So many books, so little time. It’s hard to sell something you haven’t had time to read yet, so JLG’s Booktalks to Go Teen will provide you with ready to use booktalks on new releases for your teen readers. In addition you’ll find resources for teaching the titles, such as links to supportive websites, including lesson plans or media (when available). This month’s titles, selected by the editors at Junior Library Guild, are historical novels that take your readers on a journey to the past, enlightening them along the way.
CASTOR, H. M. VIII. S & S. 2013. ISBN 9781442474185. JLG Level: HH : History – High School (Grades 10 & Up).
Everyone knows that Henry VIII had six wives, but do you know why? Castor spins the tale of young Henry, known to his family as Hal. The “spare” son, Hal is loved by his mother and ignored by his father. Without warning, his older brother dies, promoting Hal to favored son and king-to-be. Political influence and the need to produce an heir push Hal to become the notorious king we know him to be.
You may want to start with the book trailer on VIII. Less than two minutes in length, you’d think you were watching the coming attractions at your local movie theater. Castor’s website includes a Q&A on the story behind the writing of the fictional narrative. The book’s website contains videos and a book extract. Lesson plans abound on Tudor history, but you’ll find several that include media on PBS, TES Connect, and a teacher-created Prezi. Google Preview hosts a browsable excerpt of the opening chapter.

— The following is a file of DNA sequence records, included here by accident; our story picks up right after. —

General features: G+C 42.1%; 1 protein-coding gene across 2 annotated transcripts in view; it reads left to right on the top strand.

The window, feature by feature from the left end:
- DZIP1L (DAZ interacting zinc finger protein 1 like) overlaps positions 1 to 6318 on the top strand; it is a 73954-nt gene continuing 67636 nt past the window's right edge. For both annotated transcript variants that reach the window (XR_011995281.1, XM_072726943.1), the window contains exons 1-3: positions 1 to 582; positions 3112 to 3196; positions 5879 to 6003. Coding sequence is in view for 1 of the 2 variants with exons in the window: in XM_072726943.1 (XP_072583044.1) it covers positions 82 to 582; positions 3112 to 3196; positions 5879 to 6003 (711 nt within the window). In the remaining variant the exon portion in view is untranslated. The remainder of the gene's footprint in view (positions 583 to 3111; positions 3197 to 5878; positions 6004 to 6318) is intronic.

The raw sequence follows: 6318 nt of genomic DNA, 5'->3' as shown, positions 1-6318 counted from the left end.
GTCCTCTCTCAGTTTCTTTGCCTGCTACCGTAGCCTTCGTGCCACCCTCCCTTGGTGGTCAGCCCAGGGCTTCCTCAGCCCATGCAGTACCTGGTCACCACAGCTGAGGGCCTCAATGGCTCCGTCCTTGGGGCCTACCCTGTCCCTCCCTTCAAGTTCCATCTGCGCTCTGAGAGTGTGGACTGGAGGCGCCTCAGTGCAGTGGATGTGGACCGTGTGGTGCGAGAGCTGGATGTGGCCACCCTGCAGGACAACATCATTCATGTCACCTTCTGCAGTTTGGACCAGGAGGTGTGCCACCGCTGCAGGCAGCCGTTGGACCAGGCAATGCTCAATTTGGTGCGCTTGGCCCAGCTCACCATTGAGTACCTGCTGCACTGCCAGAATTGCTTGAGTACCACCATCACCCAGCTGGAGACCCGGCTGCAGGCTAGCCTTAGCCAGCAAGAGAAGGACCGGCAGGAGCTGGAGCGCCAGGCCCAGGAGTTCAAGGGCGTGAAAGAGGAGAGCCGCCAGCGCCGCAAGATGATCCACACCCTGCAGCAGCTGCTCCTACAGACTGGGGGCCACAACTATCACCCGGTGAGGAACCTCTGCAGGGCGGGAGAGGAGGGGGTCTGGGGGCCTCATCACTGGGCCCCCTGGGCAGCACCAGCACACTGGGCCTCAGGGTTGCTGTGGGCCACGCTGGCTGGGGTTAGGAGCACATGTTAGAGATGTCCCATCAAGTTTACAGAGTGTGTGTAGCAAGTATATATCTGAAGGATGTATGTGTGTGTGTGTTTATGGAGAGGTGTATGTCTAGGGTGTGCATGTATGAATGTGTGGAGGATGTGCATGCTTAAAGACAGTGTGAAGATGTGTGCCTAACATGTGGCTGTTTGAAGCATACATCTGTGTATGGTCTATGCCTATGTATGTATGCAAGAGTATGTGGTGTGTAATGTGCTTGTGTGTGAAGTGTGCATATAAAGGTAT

DUBOSARSKY, Ursula. The Golden Day. Candlewick. 2013. ISBN 9780763663995. JLG Level: Y : Young Adults (Grades 9 & Up).
Not everyone wanted to fight in the Vietnam War. Miss Renshaw’s love interest was among the conscientious objectors. Instead, he worked in a lovely garden near her school. In order to spend more time with him, the young woman takes her students on frequent field trips to write poetry among the flowers. After a class jaunt to a beach cave, their beloved teacher fails to reappear. Something sinister must have happened, but the girls refuse to offer any explanation. “It’s our little secret.” What they hide amongst themselves, changes everyone’s future.
For one-stop-shopping, The Golden Day has its own website. Not only can you learn about this Australian author, but she has created pages to support the use of the lyrical prose from art and music to history and settings. Highlights include information about the actual last man hanged in Australia, Ronald Ryan, to poetry referenced in the novel. Not especially obvious, however, is the link to Teacher’s Notes, a 16-page lesson plan with ideas for literature circles, discussion questions, background research for the writing of the work.
Osborne, William. Hitler’s Secret. Scholastic/Chicken House. 2013. ISBN 9780545496469. JLG Level: MM : Mystery/Adventure Middle & HS (Grades 7–11).
They thought that after surviving the Holocaust they’d never go to Germany again, but Otto and Leni were just what the British Ministry of Defense needed. Who would guess that two teens traveling with a little girl would be undercover agents? Unknown to them, their mission involved the rescuing of the one person who could bring about the fall of Hitler. Who was this child?